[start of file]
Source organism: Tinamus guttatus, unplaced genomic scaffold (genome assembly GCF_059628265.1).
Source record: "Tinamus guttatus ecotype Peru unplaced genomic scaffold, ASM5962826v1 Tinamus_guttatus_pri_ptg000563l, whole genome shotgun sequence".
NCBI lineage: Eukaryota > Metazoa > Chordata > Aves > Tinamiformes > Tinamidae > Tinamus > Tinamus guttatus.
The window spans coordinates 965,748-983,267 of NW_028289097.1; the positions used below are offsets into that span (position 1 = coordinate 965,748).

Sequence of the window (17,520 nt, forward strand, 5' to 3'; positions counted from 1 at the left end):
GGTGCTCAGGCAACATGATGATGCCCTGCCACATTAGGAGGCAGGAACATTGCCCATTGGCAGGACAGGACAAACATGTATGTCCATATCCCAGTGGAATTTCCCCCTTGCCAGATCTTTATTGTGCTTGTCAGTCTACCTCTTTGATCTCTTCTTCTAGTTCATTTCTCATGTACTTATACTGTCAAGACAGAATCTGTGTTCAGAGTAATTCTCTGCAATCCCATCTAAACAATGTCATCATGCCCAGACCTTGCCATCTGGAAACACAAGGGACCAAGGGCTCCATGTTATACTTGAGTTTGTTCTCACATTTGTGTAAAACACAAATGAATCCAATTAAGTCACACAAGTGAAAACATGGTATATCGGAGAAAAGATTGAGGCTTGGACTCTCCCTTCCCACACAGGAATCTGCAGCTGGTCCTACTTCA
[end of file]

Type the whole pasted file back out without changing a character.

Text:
Source organism: Tinamus guttatus, unplaced genomic scaffold (genome assembly GCF_059628265.1).
Source record: "Tinamus guttatus ecotype Peru unplaced genomic scaffold, ASM5962826v1 Tinamus_guttatus_pri_ptg000563l, whole genome shotgun sequence".
NCBI lineage: Eukaryota > Metazoa > Chordata > Aves > Tinamiformes > Tinamidae > Tinamus > Tinamus guttatus.
The window spans coordinates 965,748-983,267 of NW_028289097.1; the positions used below are offsets into that span (position 1 = coordinate 965,748).

Sequence of the window (17,520 nt, forward strand, 5' to 3'; positions counted from 1 at the left end):
GGTGCTCAGGCAACATGATGATGCCCTGCCACATTAGGAGGCAGGAACATTGCCCATTGGCAGGACAGGACAAACATGTATGTCCATATCCCAGTGGAATTTCCCCCTTGCCAGATCTTTATTGTGCTTGTCAGTCTACCTCTTTGATCTCTTCTTCTAGTTCATTTCTCATGTACTTATACTGTCAAGACAGAATCTGTGTTCAGAGTAATTCTCTGCAATCCCATCTAAACAATGTCATCATGCCCAGACCTTGCCATCTGGAAACACAAGGGACCAAGGGCTCCATGTTATACTTGAGTTTGTTCTCACATTTGTGTAAAACACAAATGAATCCAATTAAGTCACACAAGTGAAAACATGGTATATCGGAGAAAAGATTGAGGCTTGGACTCTCCCTTCCCACACAGGAATCTGCAGCTGGTCCTACTTCA